As you read this, please think of the hit ballad “The Best I Ever Had” whether the version by Drake, Gary Allan or Grey Sky Morning, while mulling over who they consider the best Mets outfield of all time. Using the baseballreference.com database for Mets outfielders and running pivot table in excel, and sorting all players by bWAR, which is the WAR calculation provided by baseballreference.com, provided some outfields that were clearly better than others.
Most Mets fans of a certain age, when quizzed about which was the best outfield the Mets have ever had, will automatically think of the 1969 Mets. That outfield had Cleon Jones, who hit .340 in left field while accumulating a .904 OPS, and Tommie Agee who smacked 26 homers in center. Right fielder Ron Swoboda, despite his great catches in the World Series, hit only .235 during the regular season.
Using traditional statistics the three combined for 47 home runs and 203 RBIs. By bWAR, Cleon Jones had 7.0, Agee had 5.2, and Swoboda added .5 for a total of 12.7 bWAR accumulated by the regular outfield in 1969. Using bWAR, the 1969 Mets outfield was the third best the team has fielded.
The 1988 Mets outfield had Darryl Strawberry in right field, hitting 39 bombs and driving in 101 while batting .269, stealing 29 bases (just missing becoming a 30/30 man) and accumulating a 5.4 bWAR. Kevin McReynolds was in left field, and in that season he batted .288 with 27 homers, 99 RBIs, and 21 stolen bases, good for 4.5 bWAR. Lenny Dykstra patrolled center, hitting .270 with 8 home runs, 33 RBIs and 30 stolen bases, good for a total bWAR of 3.5.
Together, the 1988 Mets outfield accumulated a 13.4 bWAR with 74 home runs, 233 RBIs and 80 stolen bases and a combined batting average of .276. Despite their lofty numbers, as measured by bWAR, which combined both offense and defensive value into one number, the 1988 Mets outfield was only the second best outfield the team has ever fielded.
The best outfield, as measured by bWAR, was the 1996 Mets outfield. The otherwise forgettable team had Bernard Gilkey in left field, who in a career season, batted .317 with 30 home runs, 117 RBIs, 44 doubles (a Mets record), and 17 stolen bases. In 1996, Gilkey had a .955 OPS, 55% better than the league average. His superior defense, which included recording a Mets record 18 outfield assists and a range factor well above league average, saved 23 runs defensively. Gilkey had an 8.0 bWAR, which happens to be the highest single season bWAR ever accumulated by a Mets outfielder.
Lance Johnson patrolled center in 1996, and in that year he had a 7.2 bWAR accumulated from a .333 batting average, 9 home runs, 69 RBIs and 50 stolen bases. Johnson led the league in hits with 227, setting a Mets club record. He also knocked 21 triples, also a club record, and scored 117 runs, a Mets record at the time. Defensively, Johnson had 9 outfield assists and a better than average range, resulting in 17 runs saved defensively. The third main outfielder on the team that season was Alex Ochoa.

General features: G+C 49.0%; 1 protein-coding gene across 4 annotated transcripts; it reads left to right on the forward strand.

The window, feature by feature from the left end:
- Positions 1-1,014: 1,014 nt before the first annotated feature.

In 1996 Ochoa added 2.4 bWAR with a .294 batting average with 4 home runs and 33 RBIs with an OPS of .761, good for an OPS+ of 104. Ochoa saved 12 runs defensively, thanks primarily to a strong arm that recorded 8 outfield assists. Combined, the three Mets outfielders had 17.6 bWAR thanks to their combined .320 batting average, the highest average ever recorded by a Mets outfield, and despite not winning any gold glove awards that season, their defense was superior, as measured by over 50 runs saved defensively and a record number of assists.
While the 1969 Mets won the World Series, and the 1988 Mets won the National League East before succumbing to the Dodgers in the playoffs, the 1996 Mets finished a distant 4th in the National League East with a 71 – 91 record. Proof that, regardless of which version you were thinking of, the best I ever had – may not be satisfying.
With Yoenis Cespedes in left field, Curtis Granderson and Juan Lagares in center, and Michael Conforto in right, the 2017 Mets have the potential to rival the above teams. If Conforto hits close to his potential, Cespedes keeps doing what he’s been doing, and the Granderson/Lagares platoon works its magic, it could happen. And hopefully, like the 1969 Mets, they will be World Champions!